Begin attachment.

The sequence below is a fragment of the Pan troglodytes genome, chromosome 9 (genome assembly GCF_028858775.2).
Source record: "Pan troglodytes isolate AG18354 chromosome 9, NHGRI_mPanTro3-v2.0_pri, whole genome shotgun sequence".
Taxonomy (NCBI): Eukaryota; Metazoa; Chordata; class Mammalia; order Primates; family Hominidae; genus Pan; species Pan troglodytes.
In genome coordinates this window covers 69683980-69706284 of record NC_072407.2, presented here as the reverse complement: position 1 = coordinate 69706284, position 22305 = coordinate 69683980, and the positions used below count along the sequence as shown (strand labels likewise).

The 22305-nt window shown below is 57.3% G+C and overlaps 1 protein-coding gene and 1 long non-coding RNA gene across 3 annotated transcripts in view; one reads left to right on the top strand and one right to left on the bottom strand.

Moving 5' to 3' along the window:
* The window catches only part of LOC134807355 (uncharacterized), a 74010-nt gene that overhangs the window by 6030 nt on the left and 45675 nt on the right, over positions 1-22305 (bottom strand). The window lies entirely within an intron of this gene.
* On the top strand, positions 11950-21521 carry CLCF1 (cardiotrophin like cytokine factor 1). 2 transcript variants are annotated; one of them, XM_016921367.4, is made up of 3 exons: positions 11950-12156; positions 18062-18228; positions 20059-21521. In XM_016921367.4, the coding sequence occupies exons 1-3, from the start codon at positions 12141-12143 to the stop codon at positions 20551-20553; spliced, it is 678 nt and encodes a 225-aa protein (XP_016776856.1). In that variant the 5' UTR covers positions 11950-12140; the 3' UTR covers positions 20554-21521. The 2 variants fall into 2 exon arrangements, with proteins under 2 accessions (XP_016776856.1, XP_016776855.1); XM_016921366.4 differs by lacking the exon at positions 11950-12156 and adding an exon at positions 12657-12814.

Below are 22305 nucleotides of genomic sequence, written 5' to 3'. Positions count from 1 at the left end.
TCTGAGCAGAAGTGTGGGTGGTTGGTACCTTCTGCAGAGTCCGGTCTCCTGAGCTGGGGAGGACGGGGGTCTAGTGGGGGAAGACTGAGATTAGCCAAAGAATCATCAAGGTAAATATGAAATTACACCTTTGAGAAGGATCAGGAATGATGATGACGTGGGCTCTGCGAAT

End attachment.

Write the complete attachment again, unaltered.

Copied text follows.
The sequence below is a fragment of the Pan troglodytes genome, chromosome 9 (genome assembly GCF_028858775.2).
Source record: "Pan troglodytes isolate AG18354 chromosome 9, NHGRI_mPanTro3-v2.0_pri, whole genome shotgun sequence".
Taxonomy (NCBI): Eukaryota; Metazoa; Chordata; class Mammalia; order Primates; family Hominidae; genus Pan; species Pan troglodytes.
In genome coordinates this window covers 69683980-69706284 of record NC_072407.2, presented here as the reverse complement: position 1 = coordinate 69706284, position 22305 = coordinate 69683980, and the positions used below count along the sequence as shown (strand labels likewise).

The 22305-nt window shown below is 57.3% G+C and overlaps 1 protein-coding gene and 1 long non-coding RNA gene across 3 annotated transcripts in view; one reads left to right on the top strand and one right to left on the bottom strand.

Moving 5' to 3' along the window:
* The window catches only part of LOC134807355 (uncharacterized), a 74010-nt gene that overhangs the window by 6030 nt on the left and 45675 nt on the right, over positions 1-22305 (bottom strand). The window lies entirely within an intron of this gene.
* On the top strand, positions 11950-21521 carry CLCF1 (cardiotrophin like cytokine factor 1). 2 transcript variants are annotated; one of them, XM_016921367.4, is made up of 3 exons: positions 11950-12156; positions 18062-18228; positions 20059-21521. In XM_016921367.4, the coding sequence occupies exons 1-3, from the start codon at positions 12141-12143 to the stop codon at positions 20551-20553; spliced, it is 678 nt and encodes a 225-aa protein (XP_016776856.1). In that variant the 5' UTR covers positions 11950-12140; the 3' UTR covers positions 20554-21521. The 2 variants fall into 2 exon arrangements, with proteins under 2 accessions (XP_016776856.1, XP_016776855.1); XM_016921366.4 differs by lacking the exon at positions 11950-12156 and adding an exon at positions 12657-12814.

Below are 22305 nucleotides of genomic sequence, written 5' to 3'. Positions count from 1 at the left end.
TCTGAGCAGAAGTGTGGGTGGTTGGTACCTTCTGCAGAGTCCGGTCTCCTGAGCTGGGGAGGACGGGGGTCTAGTGGGGGAAGACTGAGATTAGCCAAAGAATCATCAAGGTAAATATGAAATTACACCTTTGAGAAGGATCAGGAATGATGATGACGTGGGCTCTGCGAAT